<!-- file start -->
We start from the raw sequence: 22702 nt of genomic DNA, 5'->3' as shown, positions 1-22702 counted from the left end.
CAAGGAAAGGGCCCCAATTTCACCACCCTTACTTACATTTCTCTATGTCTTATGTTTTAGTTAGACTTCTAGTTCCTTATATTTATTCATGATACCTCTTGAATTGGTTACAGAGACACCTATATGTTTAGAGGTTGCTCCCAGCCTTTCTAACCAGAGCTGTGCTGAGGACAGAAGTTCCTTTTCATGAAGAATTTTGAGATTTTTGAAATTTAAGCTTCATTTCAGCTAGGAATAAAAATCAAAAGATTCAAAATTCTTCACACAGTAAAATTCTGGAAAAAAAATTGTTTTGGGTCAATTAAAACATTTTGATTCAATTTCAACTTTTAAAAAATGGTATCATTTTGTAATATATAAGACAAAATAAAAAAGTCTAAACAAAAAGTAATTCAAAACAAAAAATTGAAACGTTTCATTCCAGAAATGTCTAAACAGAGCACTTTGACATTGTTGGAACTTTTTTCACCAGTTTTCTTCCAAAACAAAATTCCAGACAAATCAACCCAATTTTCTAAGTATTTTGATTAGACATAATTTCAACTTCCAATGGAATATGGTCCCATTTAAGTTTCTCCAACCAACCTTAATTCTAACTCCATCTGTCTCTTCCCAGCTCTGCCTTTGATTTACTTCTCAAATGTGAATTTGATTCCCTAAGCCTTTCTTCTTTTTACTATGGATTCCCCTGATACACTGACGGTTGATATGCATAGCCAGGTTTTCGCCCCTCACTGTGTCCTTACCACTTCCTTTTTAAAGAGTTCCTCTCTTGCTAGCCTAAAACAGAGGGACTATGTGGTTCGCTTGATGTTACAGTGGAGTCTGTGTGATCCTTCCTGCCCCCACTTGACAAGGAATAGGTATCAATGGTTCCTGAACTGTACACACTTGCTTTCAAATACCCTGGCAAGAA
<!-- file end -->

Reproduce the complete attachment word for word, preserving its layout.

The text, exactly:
We start from the raw sequence: 22702 nt of genomic DNA, 5'->3' as shown, positions 1-22702 counted from the left end.
CAAGGAAAGGGCCCCAATTTCACCACCCTTACTTACATTTCTCTATGTCTTATGTTTTAGTTAGACTTCTAGTTCCTTATATTTATTCATGATACCTCTTGAATTGGTTACAGAGACACCTATATGTTTAGAGGTTGCTCCCAGCCTTTCTAACCAGAGCTGTGCTGAGGACAGAAGTTCCTTTTCATGAAGAATTTTGAGATTTTTGAAATTTAAGCTTCATTTCAGCTAGGAATAAAAATCAAAAGATTCAAAATTCTTCACACAGTAAAATTCTGGAAAAAAAATTGTTTTGGGTCAATTAAAACATTTTGATTCAATTTCAACTTTTAAAAAATGGTATCATTTTGTAATATATAAGACAAAATAAAAAAGTCTAAACAAAAAGTAATTCAAAACAAAAAATTGAAACGTTTCATTCCAGAAATGTCTAAACAGAGCACTTTGACATTGTTGGAACTTTTTTCACCAGTTTTCTTCCAAAACAAAATTCCAGACAAATCAACCCAATTTTCTAAGTATTTTGATTAGACATAATTTCAACTTCCAATGGAATATGGTCCCATTTAAGTTTCTCCAACCAACCTTAATTCTAACTCCATCTGTCTCTTCCCAGCTCTGCCTTTGATTTACTTCTCAAATGTGAATTTGATTCCCTAAGCCTTTCTTCTTTTTACTATGGATTCCCCTGATACACTGACGGTTGATATGCATAGCCAGGTTTTCGCCCCTCACTGTGTCCTTACCACTTCCTTTTTAAAGAGTTCCTCTCTTGCTAGCCTAAAACAGAGGGACTATGTGGTTCGCTTGATGTTACAGTGGAGTCTGTGTGATCCTTCCTGCCCCCACTTGACAAGGAATAGGTATCAATGGTTCCTGAACTGTACACACTTGCTTTCAAATACCCTGGCAAGAA